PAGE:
Exigence LLC v. Catlin Underwriting Agency US Inc et al
ORDER granting 90 Plaintiff's voluntary Motion to Dismiss. This action is dismissed without prejudice. Signed by Judge Susan Webber Wright on 2/21/13. (kpr)
IN THE UNITED STATES DISTRICT COURT
EASTERN DISTRICT OF ARKANSAS
CATLIN UNDERWRITING AGENCY
US, Inc., ET AL.
NO: 4:09CV00915 SWW
On December 8, 2009, Exigence LLC (“Exigence”) commenced this diversity action
against Catlin Underwriting Agency US, Inc. (“Catlin”), Certain Underwriters at Lloyd’s of
London (“Lloyd’s”), John Does 1-20, and Courtney Baylark (“Baylark”), seeking a declaration
that Catlin was required to defend and indemnify Exigence in connection with a lawsuit that
Baylark had filed in state court.1 Now before the Court is Exigence’s motion for voluntary
dismissal without prejudice, pursuant to Rule 41(a)(2) of the Federal Rules of Civil Procedure
(docket entries #90, #91), a response by Catlin and Lloyd’s (docket entries #92, #93), and
Exigence’s reply (docket entry #94). After careful consideration, and for reasons that follow, the
motion is granted, and this action is dismissed without prejudice.
After Exigence commenced this action, the state court dismissed Baylark’s claims as
time-barred, and this Court granted the parties’ motion to stay this case until the state court’s
order of dismissal became final. Baylark appealed the state court order dismissing his complaint
Exigence named Baylark as a defendant in this case out of an abundance of caution
because “its action might have been open to attack for failure to join a necessary party.” Docket
entry #58, at 2.
as time-barred, and Exigence filed a cross appeal, asserting that the trial court erred in denying
its motion to dismiss for insufficient process and service. On November 1, 2012, the Supreme
Court of Arkansas issued an opinion, reversing the trial court and dismissing Baylark’s claims on
cross appeal. See Baylark v. Helena Regional Medical Center, No. 11-1192, 2012 Ark. 405,
6-7, 2012 WL 5383106, *3 (Dec. 6, 2012)(unpublished opinion).
Now before the Court is Exigence’s motion to dismiss this declaratory judgment action
without prejudice. Exigence acknowledges that the Arkansas Supreme Court’s decision renders
this action moot, but Exigence asks that dismissal be without prejudice to Exigence’s right to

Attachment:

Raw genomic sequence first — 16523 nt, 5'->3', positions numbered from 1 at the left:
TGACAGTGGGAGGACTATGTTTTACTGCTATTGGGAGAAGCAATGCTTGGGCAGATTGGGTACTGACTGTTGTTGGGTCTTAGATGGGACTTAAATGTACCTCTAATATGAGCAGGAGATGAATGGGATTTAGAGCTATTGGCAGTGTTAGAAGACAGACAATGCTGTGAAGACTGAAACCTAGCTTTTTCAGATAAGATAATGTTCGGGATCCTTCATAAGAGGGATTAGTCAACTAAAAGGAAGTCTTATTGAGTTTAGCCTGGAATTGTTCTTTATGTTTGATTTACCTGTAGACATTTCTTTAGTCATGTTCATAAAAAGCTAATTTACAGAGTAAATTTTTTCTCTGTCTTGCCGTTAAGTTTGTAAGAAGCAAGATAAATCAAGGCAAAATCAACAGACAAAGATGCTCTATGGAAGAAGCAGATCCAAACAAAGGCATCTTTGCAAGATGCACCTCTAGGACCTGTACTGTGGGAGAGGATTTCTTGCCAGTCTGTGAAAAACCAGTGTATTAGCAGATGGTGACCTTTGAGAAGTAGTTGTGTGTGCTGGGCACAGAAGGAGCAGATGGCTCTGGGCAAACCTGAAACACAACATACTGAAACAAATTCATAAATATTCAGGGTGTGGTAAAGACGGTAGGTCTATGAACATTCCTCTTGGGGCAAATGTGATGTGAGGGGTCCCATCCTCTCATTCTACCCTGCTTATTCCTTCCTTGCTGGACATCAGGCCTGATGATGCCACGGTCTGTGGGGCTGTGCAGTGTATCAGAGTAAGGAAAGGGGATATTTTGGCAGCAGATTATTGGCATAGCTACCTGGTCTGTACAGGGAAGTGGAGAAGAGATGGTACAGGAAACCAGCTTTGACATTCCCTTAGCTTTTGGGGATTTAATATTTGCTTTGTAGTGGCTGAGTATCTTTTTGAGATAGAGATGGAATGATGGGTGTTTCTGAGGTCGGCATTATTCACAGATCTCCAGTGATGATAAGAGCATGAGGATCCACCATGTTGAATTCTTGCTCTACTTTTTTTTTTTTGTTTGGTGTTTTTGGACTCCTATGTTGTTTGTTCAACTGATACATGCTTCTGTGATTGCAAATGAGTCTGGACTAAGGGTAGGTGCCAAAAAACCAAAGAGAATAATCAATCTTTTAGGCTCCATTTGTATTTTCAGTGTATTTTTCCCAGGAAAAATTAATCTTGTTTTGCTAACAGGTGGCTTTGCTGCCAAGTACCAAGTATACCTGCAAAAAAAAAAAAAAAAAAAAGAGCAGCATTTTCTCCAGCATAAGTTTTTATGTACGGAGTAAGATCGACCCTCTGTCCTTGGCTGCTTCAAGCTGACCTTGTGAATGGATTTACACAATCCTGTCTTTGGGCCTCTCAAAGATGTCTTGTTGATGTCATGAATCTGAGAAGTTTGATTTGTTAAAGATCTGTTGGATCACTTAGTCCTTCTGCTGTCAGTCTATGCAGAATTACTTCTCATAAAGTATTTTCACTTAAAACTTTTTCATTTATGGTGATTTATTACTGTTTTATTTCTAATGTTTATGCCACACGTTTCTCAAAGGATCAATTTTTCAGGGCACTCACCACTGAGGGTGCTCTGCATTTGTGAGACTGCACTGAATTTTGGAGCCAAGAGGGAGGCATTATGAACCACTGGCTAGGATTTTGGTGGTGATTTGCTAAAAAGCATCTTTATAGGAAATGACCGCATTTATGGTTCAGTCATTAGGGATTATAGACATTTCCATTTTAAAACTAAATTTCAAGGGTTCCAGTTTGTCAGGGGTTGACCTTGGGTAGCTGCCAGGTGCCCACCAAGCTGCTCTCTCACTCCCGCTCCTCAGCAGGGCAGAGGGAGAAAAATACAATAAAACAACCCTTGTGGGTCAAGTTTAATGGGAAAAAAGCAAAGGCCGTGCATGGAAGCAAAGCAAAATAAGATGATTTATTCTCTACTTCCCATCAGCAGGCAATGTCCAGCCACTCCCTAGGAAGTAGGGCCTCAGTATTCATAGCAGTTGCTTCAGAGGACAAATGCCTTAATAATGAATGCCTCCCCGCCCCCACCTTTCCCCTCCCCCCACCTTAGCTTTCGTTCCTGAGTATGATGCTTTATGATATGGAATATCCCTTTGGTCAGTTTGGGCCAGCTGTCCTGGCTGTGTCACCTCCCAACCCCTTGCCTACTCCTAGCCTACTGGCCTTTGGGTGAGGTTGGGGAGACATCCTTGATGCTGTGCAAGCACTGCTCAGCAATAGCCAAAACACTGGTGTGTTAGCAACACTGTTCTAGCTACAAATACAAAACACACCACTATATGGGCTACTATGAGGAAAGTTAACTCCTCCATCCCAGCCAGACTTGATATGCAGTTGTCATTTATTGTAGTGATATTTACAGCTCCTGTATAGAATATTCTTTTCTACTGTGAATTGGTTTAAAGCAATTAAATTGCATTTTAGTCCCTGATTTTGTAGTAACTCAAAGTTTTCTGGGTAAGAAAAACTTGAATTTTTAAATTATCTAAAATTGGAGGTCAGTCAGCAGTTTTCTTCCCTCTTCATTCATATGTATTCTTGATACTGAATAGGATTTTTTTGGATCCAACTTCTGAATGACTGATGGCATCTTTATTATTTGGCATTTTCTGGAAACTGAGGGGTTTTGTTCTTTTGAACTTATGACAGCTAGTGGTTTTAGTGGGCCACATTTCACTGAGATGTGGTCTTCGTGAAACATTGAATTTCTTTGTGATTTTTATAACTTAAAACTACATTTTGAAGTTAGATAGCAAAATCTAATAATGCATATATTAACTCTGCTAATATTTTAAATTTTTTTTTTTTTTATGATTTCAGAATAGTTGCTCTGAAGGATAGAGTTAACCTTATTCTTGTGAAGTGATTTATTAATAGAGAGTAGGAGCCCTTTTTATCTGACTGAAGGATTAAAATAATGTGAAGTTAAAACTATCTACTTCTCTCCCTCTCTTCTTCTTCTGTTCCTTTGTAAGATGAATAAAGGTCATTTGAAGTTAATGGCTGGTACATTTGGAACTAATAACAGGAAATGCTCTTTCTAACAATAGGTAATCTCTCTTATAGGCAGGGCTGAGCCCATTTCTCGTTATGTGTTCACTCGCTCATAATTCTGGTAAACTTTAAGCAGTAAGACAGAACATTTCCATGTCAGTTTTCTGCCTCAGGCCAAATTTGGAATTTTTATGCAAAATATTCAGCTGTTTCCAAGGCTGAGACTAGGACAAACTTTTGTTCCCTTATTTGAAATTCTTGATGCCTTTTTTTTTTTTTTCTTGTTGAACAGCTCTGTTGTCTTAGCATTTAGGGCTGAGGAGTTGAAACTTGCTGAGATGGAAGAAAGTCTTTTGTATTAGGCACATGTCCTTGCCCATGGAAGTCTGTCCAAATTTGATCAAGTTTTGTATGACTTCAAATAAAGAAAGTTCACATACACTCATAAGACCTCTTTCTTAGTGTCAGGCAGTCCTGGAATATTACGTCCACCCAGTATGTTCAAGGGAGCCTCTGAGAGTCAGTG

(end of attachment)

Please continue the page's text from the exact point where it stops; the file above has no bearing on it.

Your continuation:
refile this action in the event that Baylark attempts to reassert his claims at a later date. Exigence
states that, considering the protracted history of this litigation, it has particular concern that
Baylark might attempt to refile the underlying action. Separate defendants Catlin and Lloyd’s
object to dismissal without prejudice unless the Court imposes the condition that if Exigence refiles this action, the separate defendants will receive costs and fees expended in this case.
“The purpose of Rule 41(a)(2) is primarily to prevent voluntary dismissals which unfairly
affect the other side. Courts generally will grant dismissals where the only prejudice the
defendant will suffer is that resulting from a subsequent lawsuit.” Paulucci v. City of Duluth, 826
F.2d 780, 782 (8th Cir.1987). Under proper circumstances, a trial court can alleviate undue
hardship to a defendant by requiring that before the plaintiff may refile the action, the plaintiff
must pay the defendant’s costs incurred in the first litigation.2 However, the Court does not find
Fed. R. Civ. P. 41(d) states: “If a plaintiff who has once dismissed an action in any court
commences an action based upon or including the same claim against the defendant, the court
may make such order for the payment of costs of the action previously dismissed as it may deem
proper and may stay the proceedings in the action until the plaintiff has complied with the
that such a requirement is warranted in this case. This is not a case of vexatious litigation, and
the Court finds no danger that defendants will suffer undue hardship if this case is dismissed
without prejudice. Exigence properly instituted this declaratory judgment action, and given the
resolution of Baylark’s claims in state court, Exigence properly seeks dismissal of this action,
IT IS THEREFORE ORDERED that Plaintiff’s motion for voluntary dismissal without
prejudice (docket entry #90) is GRANTED. This action is DISMISSED WITHOUT
IT IS SO ORDERED THIS 21st DAY OF FEBRUARY, 2013.
/s/Susan Webber Wright
UNITED STATES DISTRICT JUDGE
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